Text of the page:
Only in Kansas can a farmer go to bed complaining about a drought and wake up complaining about flooding. So it happened across much of western Kansas beginning Friday evening.
Reports I’ve gotten range from 2 1/2 inches to more than 8 inches and most in a relatively short amount of time.
This weekend a friend who farms and ranches in Scott County and Gove County sent these cellphone pics from some of his properties.
In all the years I’ve chased pheasants and deer out there I’ve never seen a drop of water in the White Woman Creek. I’m guessing the water must be eight-feet-deep or better where this photo was taken.
He also sent a photo of the Smoky Hill River. This bridge is immediately south of the Chalk Pyramids so many of you may have been over the same bridge. This photo is looking west from the bridge. The most water I’ve seen in the past is a 50-yard shallow pool under the bridge. It was still really ripping as of Sunday evening.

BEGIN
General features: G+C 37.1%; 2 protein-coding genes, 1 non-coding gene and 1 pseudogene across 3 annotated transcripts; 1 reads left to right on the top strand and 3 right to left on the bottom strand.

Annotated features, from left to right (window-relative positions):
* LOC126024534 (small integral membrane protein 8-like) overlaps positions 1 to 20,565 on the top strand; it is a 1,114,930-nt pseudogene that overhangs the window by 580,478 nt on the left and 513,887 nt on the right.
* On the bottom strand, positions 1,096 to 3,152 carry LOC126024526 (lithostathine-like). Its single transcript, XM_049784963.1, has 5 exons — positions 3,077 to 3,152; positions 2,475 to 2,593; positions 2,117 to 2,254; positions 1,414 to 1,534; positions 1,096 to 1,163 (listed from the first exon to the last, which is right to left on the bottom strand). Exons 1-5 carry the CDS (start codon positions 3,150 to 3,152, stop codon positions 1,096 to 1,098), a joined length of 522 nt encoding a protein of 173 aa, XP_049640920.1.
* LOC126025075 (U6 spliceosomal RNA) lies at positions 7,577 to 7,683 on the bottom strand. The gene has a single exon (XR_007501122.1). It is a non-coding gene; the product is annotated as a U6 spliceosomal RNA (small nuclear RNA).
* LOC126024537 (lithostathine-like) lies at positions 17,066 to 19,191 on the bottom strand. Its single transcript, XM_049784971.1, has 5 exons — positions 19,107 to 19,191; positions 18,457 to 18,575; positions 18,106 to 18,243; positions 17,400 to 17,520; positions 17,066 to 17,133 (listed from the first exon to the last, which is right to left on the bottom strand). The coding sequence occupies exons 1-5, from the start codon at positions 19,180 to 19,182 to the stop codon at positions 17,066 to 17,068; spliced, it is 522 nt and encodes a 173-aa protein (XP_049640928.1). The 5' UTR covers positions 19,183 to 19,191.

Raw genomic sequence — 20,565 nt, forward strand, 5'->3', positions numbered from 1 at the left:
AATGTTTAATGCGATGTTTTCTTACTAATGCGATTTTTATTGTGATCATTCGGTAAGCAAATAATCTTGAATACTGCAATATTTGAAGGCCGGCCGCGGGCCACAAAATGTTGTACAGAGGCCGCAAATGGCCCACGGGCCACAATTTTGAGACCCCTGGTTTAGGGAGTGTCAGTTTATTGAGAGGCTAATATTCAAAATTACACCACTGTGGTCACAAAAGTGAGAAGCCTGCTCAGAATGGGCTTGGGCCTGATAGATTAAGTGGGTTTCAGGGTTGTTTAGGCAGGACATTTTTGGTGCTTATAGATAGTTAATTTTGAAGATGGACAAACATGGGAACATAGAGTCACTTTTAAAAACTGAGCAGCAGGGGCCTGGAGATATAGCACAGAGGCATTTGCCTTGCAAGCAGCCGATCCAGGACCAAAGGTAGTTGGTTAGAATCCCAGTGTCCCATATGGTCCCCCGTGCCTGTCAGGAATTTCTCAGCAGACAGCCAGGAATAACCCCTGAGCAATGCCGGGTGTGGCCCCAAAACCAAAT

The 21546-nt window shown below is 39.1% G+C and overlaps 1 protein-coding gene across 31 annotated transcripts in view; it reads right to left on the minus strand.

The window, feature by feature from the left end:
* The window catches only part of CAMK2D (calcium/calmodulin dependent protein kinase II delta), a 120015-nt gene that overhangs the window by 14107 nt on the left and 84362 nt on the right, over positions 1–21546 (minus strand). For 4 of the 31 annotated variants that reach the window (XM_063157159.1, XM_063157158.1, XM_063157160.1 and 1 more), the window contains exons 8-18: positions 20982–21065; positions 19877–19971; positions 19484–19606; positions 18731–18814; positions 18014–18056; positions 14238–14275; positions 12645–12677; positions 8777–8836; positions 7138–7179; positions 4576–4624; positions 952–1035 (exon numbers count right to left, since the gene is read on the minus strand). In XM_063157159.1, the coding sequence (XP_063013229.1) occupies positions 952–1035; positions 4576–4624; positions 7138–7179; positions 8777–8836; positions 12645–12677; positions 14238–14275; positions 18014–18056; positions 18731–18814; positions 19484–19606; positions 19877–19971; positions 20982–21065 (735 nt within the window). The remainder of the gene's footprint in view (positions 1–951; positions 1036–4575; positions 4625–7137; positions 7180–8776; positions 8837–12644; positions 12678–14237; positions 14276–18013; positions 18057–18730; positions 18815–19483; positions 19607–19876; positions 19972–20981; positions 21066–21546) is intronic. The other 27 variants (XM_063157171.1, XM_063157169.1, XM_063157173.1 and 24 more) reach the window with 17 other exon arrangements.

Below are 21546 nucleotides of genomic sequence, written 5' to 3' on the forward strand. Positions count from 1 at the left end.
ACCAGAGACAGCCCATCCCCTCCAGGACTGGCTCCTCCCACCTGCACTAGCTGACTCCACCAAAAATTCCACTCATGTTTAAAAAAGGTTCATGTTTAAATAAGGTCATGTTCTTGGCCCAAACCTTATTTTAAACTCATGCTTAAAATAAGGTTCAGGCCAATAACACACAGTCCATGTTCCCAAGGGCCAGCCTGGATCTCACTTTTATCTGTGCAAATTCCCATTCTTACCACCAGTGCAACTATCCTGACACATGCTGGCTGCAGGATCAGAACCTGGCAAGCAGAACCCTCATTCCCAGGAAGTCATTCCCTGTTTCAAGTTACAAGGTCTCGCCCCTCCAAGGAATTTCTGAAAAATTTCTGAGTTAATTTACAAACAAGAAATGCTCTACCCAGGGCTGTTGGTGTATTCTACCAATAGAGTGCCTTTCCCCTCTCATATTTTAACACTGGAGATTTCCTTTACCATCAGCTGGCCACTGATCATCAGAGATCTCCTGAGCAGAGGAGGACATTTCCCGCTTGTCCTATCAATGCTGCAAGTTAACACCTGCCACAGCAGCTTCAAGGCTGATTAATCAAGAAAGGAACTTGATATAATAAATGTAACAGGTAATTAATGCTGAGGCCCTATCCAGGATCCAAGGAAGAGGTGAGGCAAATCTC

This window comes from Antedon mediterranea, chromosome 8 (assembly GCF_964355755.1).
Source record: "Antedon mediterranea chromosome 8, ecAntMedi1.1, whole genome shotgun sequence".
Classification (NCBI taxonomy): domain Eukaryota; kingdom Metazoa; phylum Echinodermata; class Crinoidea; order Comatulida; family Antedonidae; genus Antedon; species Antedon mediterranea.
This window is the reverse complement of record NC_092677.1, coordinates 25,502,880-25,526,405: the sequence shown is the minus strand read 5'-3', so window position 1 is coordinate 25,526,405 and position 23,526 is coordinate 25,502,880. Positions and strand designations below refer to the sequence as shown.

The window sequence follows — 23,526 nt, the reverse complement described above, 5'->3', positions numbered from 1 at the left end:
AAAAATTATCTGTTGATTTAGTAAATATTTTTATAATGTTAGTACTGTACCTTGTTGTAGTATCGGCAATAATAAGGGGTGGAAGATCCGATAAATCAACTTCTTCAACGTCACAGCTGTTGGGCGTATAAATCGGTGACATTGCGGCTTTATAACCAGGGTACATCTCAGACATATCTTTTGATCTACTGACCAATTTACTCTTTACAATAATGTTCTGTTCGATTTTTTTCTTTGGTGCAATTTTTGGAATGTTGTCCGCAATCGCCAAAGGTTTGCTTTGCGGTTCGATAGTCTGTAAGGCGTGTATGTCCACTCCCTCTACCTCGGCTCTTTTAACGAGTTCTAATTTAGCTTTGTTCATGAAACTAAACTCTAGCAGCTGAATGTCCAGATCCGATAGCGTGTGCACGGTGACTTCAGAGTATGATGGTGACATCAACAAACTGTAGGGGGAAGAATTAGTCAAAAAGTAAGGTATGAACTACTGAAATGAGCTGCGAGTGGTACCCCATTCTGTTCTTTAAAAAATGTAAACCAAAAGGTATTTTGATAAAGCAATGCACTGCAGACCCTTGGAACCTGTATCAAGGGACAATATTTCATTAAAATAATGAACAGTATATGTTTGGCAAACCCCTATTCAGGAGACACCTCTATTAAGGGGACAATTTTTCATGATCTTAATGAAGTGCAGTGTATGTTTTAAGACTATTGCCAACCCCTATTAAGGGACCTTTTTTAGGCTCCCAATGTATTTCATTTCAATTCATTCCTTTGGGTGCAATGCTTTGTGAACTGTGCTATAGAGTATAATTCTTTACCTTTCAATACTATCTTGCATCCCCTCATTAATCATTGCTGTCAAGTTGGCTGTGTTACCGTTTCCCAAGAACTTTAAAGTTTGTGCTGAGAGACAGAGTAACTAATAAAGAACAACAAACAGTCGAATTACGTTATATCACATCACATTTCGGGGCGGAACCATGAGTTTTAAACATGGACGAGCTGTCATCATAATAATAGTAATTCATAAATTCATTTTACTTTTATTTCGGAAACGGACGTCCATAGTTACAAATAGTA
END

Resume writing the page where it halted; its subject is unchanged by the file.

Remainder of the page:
The big question out there was how much water soaked into the ground where it’s surely needed for this year’s planting of wheat.
Closer to home we had two-inches of rain in most places of the Wichita area and it fell gently. That should mean a good start for farmer’s wheat locally. It could also give deer and geese some valuable food this winter.
Speaking for selfish reasons, it is too bad the heavy, fast rains didn’t fall a few more counties to the east. That would have put them over the Walnut and Rattlesnake drainages and possibly put some serious water in Cheyenne Bottoms and Quivira.